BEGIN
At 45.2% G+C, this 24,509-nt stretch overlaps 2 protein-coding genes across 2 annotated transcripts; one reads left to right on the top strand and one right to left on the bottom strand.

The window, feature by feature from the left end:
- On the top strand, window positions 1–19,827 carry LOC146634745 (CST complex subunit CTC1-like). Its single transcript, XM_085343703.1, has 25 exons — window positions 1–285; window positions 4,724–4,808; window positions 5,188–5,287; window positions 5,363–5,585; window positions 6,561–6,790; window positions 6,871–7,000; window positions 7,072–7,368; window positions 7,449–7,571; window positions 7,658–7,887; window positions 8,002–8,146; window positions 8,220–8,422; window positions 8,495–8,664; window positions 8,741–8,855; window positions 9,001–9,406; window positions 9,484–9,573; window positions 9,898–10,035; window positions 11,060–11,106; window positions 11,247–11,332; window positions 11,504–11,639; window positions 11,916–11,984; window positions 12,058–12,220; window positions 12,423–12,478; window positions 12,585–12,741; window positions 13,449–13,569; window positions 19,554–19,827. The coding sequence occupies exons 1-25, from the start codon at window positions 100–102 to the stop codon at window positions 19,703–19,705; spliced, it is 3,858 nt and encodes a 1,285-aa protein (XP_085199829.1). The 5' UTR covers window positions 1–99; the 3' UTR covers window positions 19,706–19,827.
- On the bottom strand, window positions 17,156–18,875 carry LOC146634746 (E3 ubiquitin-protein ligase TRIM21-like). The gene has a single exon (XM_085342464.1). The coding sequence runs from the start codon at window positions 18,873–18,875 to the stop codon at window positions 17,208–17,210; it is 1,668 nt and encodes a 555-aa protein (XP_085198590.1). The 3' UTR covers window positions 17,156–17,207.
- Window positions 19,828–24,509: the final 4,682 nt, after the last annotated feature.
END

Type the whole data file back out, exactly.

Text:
At 45.2% G+C, this 24,509-nt stretch overlaps 2 protein-coding genes across 2 annotated transcripts; one reads left to right on the top strand and one right to left on the bottom strand.

The window, feature by feature from the left end:
- On the top strand, window positions 1–19,827 carry LOC146634745 (CST complex subunit CTC1-like). Its single transcript, XM_085343703.1, has 25 exons — window positions 1–285; window positions 4,724–4,808; window positions 5,188–5,287; window positions 5,363–5,585; window positions 6,561–6,790; window positions 6,871–7,000; window positions 7,072–7,368; window positions 7,449–7,571; window positions 7,658–7,887; window positions 8,002–8,146; window positions 8,220–8,422; window positions 8,495–8,664; window positions 8,741–8,855; window positions 9,001–9,406; window positions 9,484–9,573; window positions 9,898–10,035; window positions 11,060–11,106; window positions 11,247–11,332; window positions 11,504–11,639; window positions 11,916–11,984; window positions 12,058–12,220; window positions 12,423–12,478; window positions 12,585–12,741; window positions 13,449–13,569; window positions 19,554–19,827. The coding sequence occupies exons 1-25, from the start codon at window positions 100–102 to the stop codon at window positions 19,703–19,705; spliced, it is 3,858 nt and encodes a 1,285-aa protein (XP_085199829.1). The 5' UTR covers window positions 1–99; the 3' UTR covers window positions 19,706–19,827.
- On the bottom strand, window positions 17,156–18,875 carry LOC146634746 (E3 ubiquitin-protein ligase TRIM21-like). The gene has a single exon (XM_085342464.1). The coding sequence runs from the start codon at window positions 18,873–18,875 to the stop codon at window positions 17,208–17,210; it is 1,668 nt and encodes a 555-aa protein (XP_085198590.1). The 3' UTR covers window positions 17,156–17,207.
- Window positions 19,828–24,509: the final 4,682 nt, after the last annotated feature.